UConn made waves in 2019 when it announced it would begin offering the nation’s first university class on the fundamentals of cannabis horticulture. The state’s flagship university is now expanding its educational opportunities for students and the general public with online courses in basic and advanced cannabis growing that are open to all.
Classes on the emerging industry have been in high demand, a fact that Gerald “Gerry” Berkowitz has been predicting for years.
Berkowitz, a professor of plant science in the College of Agriculture, Health and Natural Resources, is an internationally recognized cannabis scientist who is leading UConn’s efforts in teaching, research, and industry partnerships. He recognized the need for science-based courses in cannabis horticulture and has helped hundreds of students explore opportunities in the growing field.
While Berkowitz and other UConn instructors have offered the introductory course previously, adding the advanced option is an important step towards a potential degree program.
“Our students see career potential and want to gain experience. Businesses need highly trained scientists to support the growth of this industry, and they are seeking talented graduates to enter their workforce,” said Berkowitz in an earlier interview. “By offering more and more targeted courses, we can help both groups. It’s a win-win.”
Since the ground-breaking UConn course launched two years ago, public perception and legislation related to cannabis have continued to evolve.
Nationally, many states have seen public support for legalization of marijuana, a type of cannabis that contains higher levels of the psychoactive chemical THC. Every ballot initiative involving the legalization or decriminalization of marijuana in the 2020 election passed.
In Connecticut, debates over changing cannabis laws are an ever-present fixture in the news. Medical marijuana has been legal in Connecticut since 2012, and a bill to legalize recreational marijuana use recently passed through the Labor and Public employees Committee. Governor Ned Lamont has also introduced a proposal for legalization.
During the initial COVID-19 lockdowns last March, it became clear that cannabis had transitioned from illicit drug to necessary medicine in public opinion. Many states, including Connecticut, deemed marijuana dispensaries essential services, highlighting the growing interest and acceptance of cannabis.
With the interest in cannabis continuing to grow on all fronts, Berkowitz and the lead instructor of UConn’s courses, Matthew DeBacco, decided to develop additional offerings taught by scientific experts. They also wanted non-UConn students to have more access to opportunities in the lucrative cannabis industry too, as a way to help citizens in the state and beyond. As a result, the classes are fully online and have no pre-requisites, making them accessible to anyone, all over the world.
In the introductory class, students are exposed to all aspects of the growing process. The plants, which are different than marijuana because of their low levels of THC, are used as examples for class demonstrations. Even in the online class, students learn about a range of horticultural methods applied to cannabis, such as transplanting, training plants to alter canopy and flower architecture, culling males, pest management, and more.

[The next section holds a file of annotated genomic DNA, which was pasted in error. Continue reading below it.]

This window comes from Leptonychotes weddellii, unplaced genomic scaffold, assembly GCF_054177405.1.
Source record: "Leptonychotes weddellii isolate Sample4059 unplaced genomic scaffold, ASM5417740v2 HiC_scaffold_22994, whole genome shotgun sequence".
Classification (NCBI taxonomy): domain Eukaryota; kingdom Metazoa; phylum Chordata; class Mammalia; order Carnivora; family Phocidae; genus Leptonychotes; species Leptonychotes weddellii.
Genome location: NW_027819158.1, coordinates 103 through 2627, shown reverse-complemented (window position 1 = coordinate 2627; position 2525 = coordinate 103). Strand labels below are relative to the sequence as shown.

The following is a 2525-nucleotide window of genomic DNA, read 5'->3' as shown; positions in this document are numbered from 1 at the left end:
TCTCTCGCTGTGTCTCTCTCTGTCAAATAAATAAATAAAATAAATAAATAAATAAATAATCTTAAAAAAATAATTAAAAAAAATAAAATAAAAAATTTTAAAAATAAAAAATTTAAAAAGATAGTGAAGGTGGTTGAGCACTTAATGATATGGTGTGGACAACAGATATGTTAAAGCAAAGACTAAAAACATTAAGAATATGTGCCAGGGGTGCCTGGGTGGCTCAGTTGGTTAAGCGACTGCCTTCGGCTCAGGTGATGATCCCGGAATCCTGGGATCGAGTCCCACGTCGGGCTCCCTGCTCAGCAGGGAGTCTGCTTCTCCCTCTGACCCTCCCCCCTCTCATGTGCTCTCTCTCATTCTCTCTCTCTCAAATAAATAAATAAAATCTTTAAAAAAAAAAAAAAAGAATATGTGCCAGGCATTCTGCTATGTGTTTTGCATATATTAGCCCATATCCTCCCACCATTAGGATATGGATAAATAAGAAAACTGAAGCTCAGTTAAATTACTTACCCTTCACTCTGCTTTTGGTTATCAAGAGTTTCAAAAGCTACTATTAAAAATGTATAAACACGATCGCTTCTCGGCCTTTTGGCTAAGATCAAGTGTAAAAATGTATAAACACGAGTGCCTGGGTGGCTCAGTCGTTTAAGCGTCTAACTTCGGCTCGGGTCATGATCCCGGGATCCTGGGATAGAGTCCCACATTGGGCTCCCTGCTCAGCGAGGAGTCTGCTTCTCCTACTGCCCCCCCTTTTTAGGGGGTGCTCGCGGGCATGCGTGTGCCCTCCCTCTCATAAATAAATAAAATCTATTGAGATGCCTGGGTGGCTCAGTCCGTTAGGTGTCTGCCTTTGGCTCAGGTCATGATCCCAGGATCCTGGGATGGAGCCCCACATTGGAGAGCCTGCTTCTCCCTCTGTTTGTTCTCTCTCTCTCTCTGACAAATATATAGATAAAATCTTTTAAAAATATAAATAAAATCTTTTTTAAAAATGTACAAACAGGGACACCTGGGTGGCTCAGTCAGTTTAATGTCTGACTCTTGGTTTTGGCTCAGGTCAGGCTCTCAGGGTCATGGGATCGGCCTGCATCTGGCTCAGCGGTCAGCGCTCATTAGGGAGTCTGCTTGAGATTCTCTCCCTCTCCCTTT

DeBacco, an adjunct plant science instructor, created a unique “choose your own adventure” model for the advanced course that focuses in more detail on growing cannabis successfully. With this model, students can choose to dig deeper on aspects that are of the most interest to them, getting greater insight into certain parts of the process. This will include allowing students to learn how to propagate from seeds or clones, as well as the finer aspects of growing indoors versus outdoors.
The advanced course will also focus on various other aspects of the cannabis business.
‘Blazing New Ground’
In addition to DeBacco and Berkowitz, other UConn cannabis researchers are putting UConn as the cutting-edge of cannabis innovation. For example, Yi Li, a professor in the Department of Plant Science and Landscape Architecture,has been developing gene editing technologies for cannabis to manipulate commercially important genes in the plant, and Jessica Lubell-Brand, an associate professor in the Department of Plant Science and Landscape Architecture, is developing new hemp varieties and methods to improve commercial production.
UConn is well positioned to offer these unique courses because of the University’s strengths in cannabis research and innovation, says Indrajeet Chaubey, dean of the College of Agriculture, Health and Natural Resources.
“Faculty at the University of Connecticut have expertise across the cannabis spectrum – from cutting-edge research to legal and ethical issues, and cannabis-related entrepreneurship,” says Chaubey. “There is tremendous demand from students and industry, and we’re happy to provide courses that can better prepare them for success.”
Berkowitz hopes the expansion of the courses will help pave the way to develop a much larger program to keep up with emerging cannabis activity.
“It’s a great opportunity for UConn to capitalize on an area of academics that’s really just developing,” Berkowitz says. “We’re blazing new ground.”
The introductory cannabis course (offered during summer session 1) will run from June 1 to July 2, 2021. Registration is open until June 7, 2021. The Advanced Cannabis Horticulture: Production and Industry course will be offered during summer session 2; July 12-August 13, 2021. Visit Horticulture of Cannabis for more information and to register.